2. A higher anesthesiologist:CRNA ratio may be a strategy to decrease the cost of anesthesia care. This issue was examined in detail in the American Society of Anesthesiologists Monitor.  In this study, the reported average yearly salary for a CRNA was $202,000, and they worked 40 hours per week. The reported average yearly salary for a private practice anesthesiologist was $440,000, and they worked 55 hours per week.  Cost-analysis showed that with adequate numbers of CRNAs to staff anesthesia care teams and to cover breaks for working CRNAs, the anesthesiologist:CRNA ratios of 1:2 and 1:3 were actually more expensive than running the rooms with a solo anesthesiologist in each room. An anesthesiologist:CRNA ratio of 1:4 was only marginally (< 10%) less costly than running the rooms with a solo anesthesiologist in each room. 
Figure 3: 7 a.m. to 5 p.m. with break staff included. Because one needs 1.25 CRNAs per site to cover the 10-hour shifts, the cost savings for anesthesia care team model is further reduced. Anesthesia care team costs are compared to physician-only (MD-only). Spikes in costs are when the number of sites cannot be divided by the staffing ratio. 

3. A high anesthesiologist:CRNA ratio may increase the income per anesthesiologist. When one anesthesiologist directs multiple CRNAs in multiple operating rooms, that solitary physician anesthesiologist can increase his billing for the day. Medical direction of 2-4 concurrent anesthesia procedures: When two to four concurrent anesthesia procedures are medically directed, report with modifier QK. Services submitted with modifier QK will be reimbursed at 50% of the applicable fee.” 

Medical direction of four CRNAs –> the anesthesiologist can bill 50% of Physician Allowed Amount and 50% of CRNA Allowed Amount.

With four operating rooms directed by one anesthesiologist, the 1st, 2nd, 3rd, and 4th operating rooms can each be billed at 50% of the anesthesia fee. Billing for four rooms simultaneously can increase the income for that solitary anesthesiologist over that time period. An anesthesiologist working alone, without CRNAs, can only attend to one patient, and can only bill services for a single patient. An analogy is a taxicab or Uber driver who can only bill for one ride at a time. The only way for a solo taxi driver or Uber driver to earn more money is to give more rides, and the only way for a solo anesthesiologist to earn more money is to do more cases for more hours of time.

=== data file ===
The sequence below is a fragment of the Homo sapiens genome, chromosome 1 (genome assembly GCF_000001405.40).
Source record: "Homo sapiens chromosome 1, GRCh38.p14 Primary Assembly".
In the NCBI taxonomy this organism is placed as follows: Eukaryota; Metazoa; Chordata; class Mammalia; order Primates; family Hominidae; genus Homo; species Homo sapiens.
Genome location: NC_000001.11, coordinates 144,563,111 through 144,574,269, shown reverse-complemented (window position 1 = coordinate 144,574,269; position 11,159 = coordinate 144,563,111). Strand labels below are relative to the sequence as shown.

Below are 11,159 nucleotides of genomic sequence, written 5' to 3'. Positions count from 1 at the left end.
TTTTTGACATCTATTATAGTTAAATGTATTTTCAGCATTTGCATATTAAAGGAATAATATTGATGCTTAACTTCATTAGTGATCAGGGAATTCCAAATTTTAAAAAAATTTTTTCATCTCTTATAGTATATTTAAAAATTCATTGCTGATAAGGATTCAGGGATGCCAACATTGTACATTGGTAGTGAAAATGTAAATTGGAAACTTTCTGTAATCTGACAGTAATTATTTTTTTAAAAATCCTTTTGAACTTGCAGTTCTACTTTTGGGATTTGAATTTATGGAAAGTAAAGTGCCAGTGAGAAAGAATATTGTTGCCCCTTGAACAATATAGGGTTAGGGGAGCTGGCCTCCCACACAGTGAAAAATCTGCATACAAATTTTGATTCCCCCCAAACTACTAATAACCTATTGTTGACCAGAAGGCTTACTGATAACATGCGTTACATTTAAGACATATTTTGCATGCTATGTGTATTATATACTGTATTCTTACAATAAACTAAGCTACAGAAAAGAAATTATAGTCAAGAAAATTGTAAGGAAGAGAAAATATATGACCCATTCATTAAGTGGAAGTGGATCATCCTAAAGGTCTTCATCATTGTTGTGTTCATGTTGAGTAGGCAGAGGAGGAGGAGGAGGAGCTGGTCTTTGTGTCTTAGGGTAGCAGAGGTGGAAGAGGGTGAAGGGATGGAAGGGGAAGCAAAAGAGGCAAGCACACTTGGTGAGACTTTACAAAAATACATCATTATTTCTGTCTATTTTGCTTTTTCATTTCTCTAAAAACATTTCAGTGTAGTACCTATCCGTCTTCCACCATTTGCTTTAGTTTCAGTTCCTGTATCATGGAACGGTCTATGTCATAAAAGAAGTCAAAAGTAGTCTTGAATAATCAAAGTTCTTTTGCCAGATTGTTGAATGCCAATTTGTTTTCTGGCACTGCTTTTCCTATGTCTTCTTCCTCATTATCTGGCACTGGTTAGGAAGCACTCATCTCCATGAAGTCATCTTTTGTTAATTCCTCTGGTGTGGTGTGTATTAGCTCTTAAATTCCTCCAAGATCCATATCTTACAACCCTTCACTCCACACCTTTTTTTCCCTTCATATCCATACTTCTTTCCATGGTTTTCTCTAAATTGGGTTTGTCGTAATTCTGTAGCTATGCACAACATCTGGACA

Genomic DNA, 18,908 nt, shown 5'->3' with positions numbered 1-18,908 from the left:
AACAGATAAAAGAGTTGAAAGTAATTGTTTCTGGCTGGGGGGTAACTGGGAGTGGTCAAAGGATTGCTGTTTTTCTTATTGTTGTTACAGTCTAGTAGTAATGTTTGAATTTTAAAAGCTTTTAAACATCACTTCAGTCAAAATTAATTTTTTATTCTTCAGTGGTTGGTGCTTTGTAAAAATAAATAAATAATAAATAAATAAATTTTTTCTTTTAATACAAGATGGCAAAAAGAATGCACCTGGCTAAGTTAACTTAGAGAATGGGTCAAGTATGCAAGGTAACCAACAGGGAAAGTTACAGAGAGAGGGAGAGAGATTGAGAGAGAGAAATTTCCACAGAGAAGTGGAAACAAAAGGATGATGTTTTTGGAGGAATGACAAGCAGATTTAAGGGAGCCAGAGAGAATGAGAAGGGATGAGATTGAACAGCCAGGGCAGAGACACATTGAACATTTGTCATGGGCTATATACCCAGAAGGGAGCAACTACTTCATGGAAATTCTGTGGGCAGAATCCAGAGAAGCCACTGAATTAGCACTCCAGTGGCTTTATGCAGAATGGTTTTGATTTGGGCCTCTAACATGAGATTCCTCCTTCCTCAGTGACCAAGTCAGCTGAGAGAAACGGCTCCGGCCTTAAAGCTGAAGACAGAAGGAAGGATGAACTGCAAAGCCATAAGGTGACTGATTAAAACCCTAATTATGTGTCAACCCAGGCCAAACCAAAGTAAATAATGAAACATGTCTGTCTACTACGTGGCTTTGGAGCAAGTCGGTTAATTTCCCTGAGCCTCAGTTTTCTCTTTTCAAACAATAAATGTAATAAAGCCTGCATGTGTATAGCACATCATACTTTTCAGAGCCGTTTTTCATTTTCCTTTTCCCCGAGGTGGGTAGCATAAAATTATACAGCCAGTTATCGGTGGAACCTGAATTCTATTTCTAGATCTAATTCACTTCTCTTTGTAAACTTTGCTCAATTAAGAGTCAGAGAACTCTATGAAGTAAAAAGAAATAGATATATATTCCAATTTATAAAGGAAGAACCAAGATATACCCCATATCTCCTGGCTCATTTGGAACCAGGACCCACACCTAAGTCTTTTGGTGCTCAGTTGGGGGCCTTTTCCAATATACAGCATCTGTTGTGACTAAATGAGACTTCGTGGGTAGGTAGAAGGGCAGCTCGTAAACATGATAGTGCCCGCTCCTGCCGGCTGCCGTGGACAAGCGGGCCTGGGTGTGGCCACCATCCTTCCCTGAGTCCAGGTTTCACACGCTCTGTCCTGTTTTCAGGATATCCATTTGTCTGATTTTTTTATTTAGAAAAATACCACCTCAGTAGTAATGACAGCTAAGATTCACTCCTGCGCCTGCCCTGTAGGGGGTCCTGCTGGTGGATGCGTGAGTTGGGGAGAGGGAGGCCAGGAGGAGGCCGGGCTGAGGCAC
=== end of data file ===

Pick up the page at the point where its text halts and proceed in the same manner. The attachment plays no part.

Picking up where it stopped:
The senior author of the University of Michigan study was Sachin Kheterpal, MD, MBA from the Department of Anesthesiology, yet the study was published in a surgical journal, JAMA Surgery, rather than an anesthesiology journal.Did anesthesiology journals reject the opportunity to publish the study? I don’t know. It’s pertinent that surgeons care greatly about the outcomes of surgeries they perform, and surgeons are less concerned with the economics of anesthesia staffing. Surgeons reading this study will no doubt conclude that an anesthesia group covering major noncardiac inpatient surgical cases with 1:3 or 1:4 anesthesiologist:CRNA staffing ratios are exposing their patients to an increased risk of morbidity and mortality.